Reconstruction (1968)

  |  Comedy, Drama

Reconstruction (1968) Poster

A prosecutor, policemen and teacher bring the students Vuica and Nicu to a restaurant to re-enact their drunken brawl there, and have it filmed to show the effects of alcoholism.


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1 February 2021 | dromasca
| Reconstituirea, 51 Years After
Watching Lucian Pintilie's 'Reconstituirea', filmed in 1968 and distributed in 1970, is for me a reunion with this film, after 51 years. I was, in 1970, among the lucky cinephiles in Romania who got to see the film at the only cinema in Bucharest where the screening was allowed. The re-viewing confirmed my opinion held during the 51 years that have passed since then, based on the strong impression that the film made on me at my first watching. 'Reconstituirea' is a unique film, completely different from everything that had been done before in Romania, it is an infusion of truth in a cinema suffocated by propaganda, it is a film that assimilates creatively much of what was created valuable in the world cinema in the previous decade . Much of what followed in the Romanian cinema before but especially after 1990 has its starting point in this film. The fact that it was banned after a few weeks of screening, that it was pre-empted from being screened at the 1970 Cannes Film Festival, and that it was hidden from the audiences until the fall of communism is not surprising. Its topic related to the life of the young generation in a bureaucratic and totalitarian society is perfectly in sync with the protest movements of the youth around the world in 1968 when it was made.

(For the English speaking movie fans - the title of the film is better translated into 'The Re-enactment' rather than 'Reconstruction' as translated on IMDB)

The story takes place on the edge of a mountain town, near a stadium. Two young people, Nicu (Vladimir Gaitan) and Vuica (George Mihaita) are brought with the militia van to film the re-enactment of an incident that took place a week ago, at their high school graduation party. Intoxicated by alcohol, the boys got into a fight, destroyed 'public property' and injured a waiter. They are actually free, but they are not told that from the beginning, to serve the 'educational' purposes of the film. The characters around them are a human micro-cosmos of a part of Romania at that time: a semi-illiterate militiaman (Ernest Maftei), a prosecutor who keeps those around him in fear but who has his own personal problems (George Constantin) , an alcoholic teacher, hit by destiny, a complexed and marginalised intellectual (Emil Botta), a beautiful young girl who tries to enjoy life (Ileana Popovici). The two young men are obliged to reconstitute a violence that is not in their character. Fear is invisible but it determines their actions. A small incident of youth turns into a case that can destroy their lives. The noises in the stands of the nearby stadium can be heard constantly. At the end of the match, the crowd leaves the stadium. The simulated violence has tragic consequences.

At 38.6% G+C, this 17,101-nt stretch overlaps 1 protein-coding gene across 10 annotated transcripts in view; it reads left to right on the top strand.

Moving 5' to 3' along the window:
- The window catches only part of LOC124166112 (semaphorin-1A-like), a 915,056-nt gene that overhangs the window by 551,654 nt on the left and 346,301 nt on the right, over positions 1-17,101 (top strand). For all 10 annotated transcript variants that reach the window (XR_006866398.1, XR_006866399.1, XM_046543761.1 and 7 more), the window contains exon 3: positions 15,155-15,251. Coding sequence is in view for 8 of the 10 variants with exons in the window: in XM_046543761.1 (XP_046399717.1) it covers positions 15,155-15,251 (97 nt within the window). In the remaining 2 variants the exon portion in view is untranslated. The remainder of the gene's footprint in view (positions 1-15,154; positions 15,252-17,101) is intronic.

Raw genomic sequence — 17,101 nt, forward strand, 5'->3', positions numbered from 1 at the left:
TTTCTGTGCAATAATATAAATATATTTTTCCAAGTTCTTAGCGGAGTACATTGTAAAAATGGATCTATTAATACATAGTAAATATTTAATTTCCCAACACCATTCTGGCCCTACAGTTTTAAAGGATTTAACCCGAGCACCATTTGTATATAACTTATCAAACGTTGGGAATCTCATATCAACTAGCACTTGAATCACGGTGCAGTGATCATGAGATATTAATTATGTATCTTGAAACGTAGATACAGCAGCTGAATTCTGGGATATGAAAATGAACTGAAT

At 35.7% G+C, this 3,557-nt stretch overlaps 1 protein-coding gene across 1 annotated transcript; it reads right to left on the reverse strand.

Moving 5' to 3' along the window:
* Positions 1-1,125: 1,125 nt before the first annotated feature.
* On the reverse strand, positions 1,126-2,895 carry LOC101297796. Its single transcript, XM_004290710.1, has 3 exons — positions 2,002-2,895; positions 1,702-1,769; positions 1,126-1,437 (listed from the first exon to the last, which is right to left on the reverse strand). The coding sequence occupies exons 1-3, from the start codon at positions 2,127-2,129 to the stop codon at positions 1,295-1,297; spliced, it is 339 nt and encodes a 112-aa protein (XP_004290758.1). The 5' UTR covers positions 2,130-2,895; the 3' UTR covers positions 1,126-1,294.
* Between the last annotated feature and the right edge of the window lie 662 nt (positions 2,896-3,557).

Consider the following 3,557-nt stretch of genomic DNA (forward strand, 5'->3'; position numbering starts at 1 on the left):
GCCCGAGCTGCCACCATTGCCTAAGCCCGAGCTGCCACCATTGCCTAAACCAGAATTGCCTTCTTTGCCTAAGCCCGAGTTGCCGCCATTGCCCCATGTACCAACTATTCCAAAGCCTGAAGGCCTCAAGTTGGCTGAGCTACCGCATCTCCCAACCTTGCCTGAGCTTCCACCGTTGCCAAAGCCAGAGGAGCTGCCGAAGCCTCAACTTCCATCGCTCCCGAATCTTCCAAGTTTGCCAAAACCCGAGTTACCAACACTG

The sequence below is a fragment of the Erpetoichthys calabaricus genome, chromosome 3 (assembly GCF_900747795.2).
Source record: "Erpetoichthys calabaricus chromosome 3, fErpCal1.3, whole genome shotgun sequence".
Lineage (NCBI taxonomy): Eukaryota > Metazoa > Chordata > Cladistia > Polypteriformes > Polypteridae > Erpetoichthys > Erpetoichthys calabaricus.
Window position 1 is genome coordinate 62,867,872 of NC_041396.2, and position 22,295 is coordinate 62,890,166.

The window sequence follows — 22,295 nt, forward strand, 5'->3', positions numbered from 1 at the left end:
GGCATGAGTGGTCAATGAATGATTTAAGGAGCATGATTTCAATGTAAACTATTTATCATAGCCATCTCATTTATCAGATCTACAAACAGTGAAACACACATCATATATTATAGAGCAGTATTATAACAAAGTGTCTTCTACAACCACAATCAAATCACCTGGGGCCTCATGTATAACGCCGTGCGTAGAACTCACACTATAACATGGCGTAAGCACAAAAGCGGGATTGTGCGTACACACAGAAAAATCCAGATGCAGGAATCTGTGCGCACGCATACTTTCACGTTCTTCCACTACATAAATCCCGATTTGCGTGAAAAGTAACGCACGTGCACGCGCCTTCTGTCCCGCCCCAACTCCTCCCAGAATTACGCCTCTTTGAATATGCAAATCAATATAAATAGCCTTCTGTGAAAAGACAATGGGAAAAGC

The censors had good reason to be shocked by this film, which is subversive on several levels. The screenwriter Horia Patrascu and the director Lucian Pintilie did not make any concessions. The characters are presented in their true light, intellectually limited, with atrophied moral senses, mimicking a legal and educational process that hides repression. The world of young people is opposed to the generation that has already learned to cope with the system, but it is also devoid of hope and moral compass. The crowd coming out of the stadium is frightening with their faces, prejudices and a lack of understanding of what is happening. The pretext of the film in the film is used brilliantly, and the title itself, 'Reconstituirea', identical to Virgil Calotescu's propaganda film made nine years before about the case of heist from the National Bank, alludes to the use of cinema as a propaganda tool. The wonderful team of actors creates some of the best roles in the film careers of each of them. The reunion with 'Reconstituirea' 51 years after the first viewing strengthened my opinion that this film is the formative work of Romanian cinema, a film that integrates perfectly among the best works of film art of the late '60s. By cutting the access of this film to the audiences in Romania and world-wide, the communist censorship of the time determined that it should remain a singular masterpiece, instead of creating, at that time, a remarkable Romanian film school.

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Release Date:

5 January 1970



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